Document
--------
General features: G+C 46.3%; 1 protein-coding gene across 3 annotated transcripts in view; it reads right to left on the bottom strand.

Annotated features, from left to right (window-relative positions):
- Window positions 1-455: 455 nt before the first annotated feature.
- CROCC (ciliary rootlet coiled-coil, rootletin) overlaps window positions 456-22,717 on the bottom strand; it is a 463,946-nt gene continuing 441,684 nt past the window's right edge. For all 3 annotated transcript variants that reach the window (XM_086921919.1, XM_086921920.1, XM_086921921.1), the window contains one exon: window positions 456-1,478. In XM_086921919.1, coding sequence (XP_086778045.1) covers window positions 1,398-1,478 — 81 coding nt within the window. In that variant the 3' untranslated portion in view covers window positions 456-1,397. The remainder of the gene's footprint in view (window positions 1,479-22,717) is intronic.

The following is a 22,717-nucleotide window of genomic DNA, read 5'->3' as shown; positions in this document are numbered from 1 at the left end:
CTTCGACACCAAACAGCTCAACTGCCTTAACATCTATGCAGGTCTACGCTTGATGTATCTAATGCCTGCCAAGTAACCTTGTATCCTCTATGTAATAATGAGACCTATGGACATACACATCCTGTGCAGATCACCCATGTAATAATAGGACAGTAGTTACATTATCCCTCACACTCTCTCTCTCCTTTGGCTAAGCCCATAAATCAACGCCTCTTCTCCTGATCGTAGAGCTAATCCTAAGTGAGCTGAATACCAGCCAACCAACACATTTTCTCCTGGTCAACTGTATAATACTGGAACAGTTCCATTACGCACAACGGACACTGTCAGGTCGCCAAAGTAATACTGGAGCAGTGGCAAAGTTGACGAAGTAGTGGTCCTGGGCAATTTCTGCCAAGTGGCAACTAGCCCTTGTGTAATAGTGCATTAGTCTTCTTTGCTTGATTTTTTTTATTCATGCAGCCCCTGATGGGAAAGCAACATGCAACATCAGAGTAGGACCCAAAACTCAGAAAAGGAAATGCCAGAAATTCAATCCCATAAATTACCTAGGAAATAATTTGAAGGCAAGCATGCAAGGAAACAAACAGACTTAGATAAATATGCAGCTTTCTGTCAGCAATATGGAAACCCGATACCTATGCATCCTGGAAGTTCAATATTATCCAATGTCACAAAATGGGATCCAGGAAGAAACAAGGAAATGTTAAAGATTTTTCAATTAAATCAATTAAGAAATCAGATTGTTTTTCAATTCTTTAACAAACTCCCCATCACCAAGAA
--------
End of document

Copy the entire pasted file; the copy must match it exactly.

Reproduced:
General features: G+C 46.3%; 1 protein-coding gene across 3 annotated transcripts in view; it reads right to left on the bottom strand.

Annotated features, from left to right (window-relative positions):
- Window positions 1-455: 455 nt before the first annotated feature.
- CROCC (ciliary rootlet coiled-coil, rootletin) overlaps window positions 456-22,717 on the bottom strand; it is a 463,946-nt gene continuing 441,684 nt past the window's right edge. For all 3 annotated transcript variants that reach the window (XM_086921919.1, XM_086921920.1, XM_086921921.1), the window contains one exon: window positions 456-1,478. In XM_086921919.1, coding sequence (XP_086778045.1) covers window positions 1,398-1,478 — 81 coding nt within the window. In that variant the 3' untranslated portion in view covers window positions 456-1,397. The remainder of the gene's footprint in view (window positions 1,479-22,717) is intronic.

The following is a 22,717-nucleotide window of genomic DNA, read 5'->3' as shown; positions in this document are numbered from 1 at the left end:
CTTCGACACCAAACAGCTCAACTGCCTTAACATCTATGCAGGTCTACGCTTGATGTATCTAATGCCTGCCAAGTAACCTTGTATCCTCTATGTAATAATGAGACCTATGGACATACACATCCTGTGCAGATCACCCATGTAATAATAGGACAGTAGTTACATTATCCCTCACACTCTCTCTCTCCTTTGGCTAAGCCCATAAATCAACGCCTCTTCTCCTGATCGTAGAGCTAATCCTAAGTGAGCTGAATACCAGCCAACCAACACATTTTCTCCTGGTCAACTGTATAATACTGGAACAGTTCCATTACGCACAACGGACACTGTCAGGTCGCCAAAGTAATACTGGAGCAGTGGCAAAGTTGACGAAGTAGTGGTCCTGGGCAATTTCTGCCAAGTGGCAACTAGCCCTTGTGTAATAGTGCATTAGTCTTCTTTGCTTGATTTTTTTTATTCATGCAGCCCCTGATGGGAAAGCAACATGCAACATCAGAGTAGGACCCAAAACTCAGAAAAGGAAATGCCAGAAATTCAATCCCATAAATTACCTAGGAAATAATTTGAAGGCAAGCATGCAAGGAAACAAACAGACTTAGATAAATATGCAGCTTTCTGTCAGCAATATGGAAACCCGATACCTATGCATCCTGGAAGTTCAATATTATCCAATGTCACAAAATGGGATCCAGGAAGAAACAAGGAAATGTTAAAGATTTTTCAATTAAATCAATTAAGAAATCAGATTGTTTTTCAATTCTTTAACAAACTCCCCATCACCAAGAA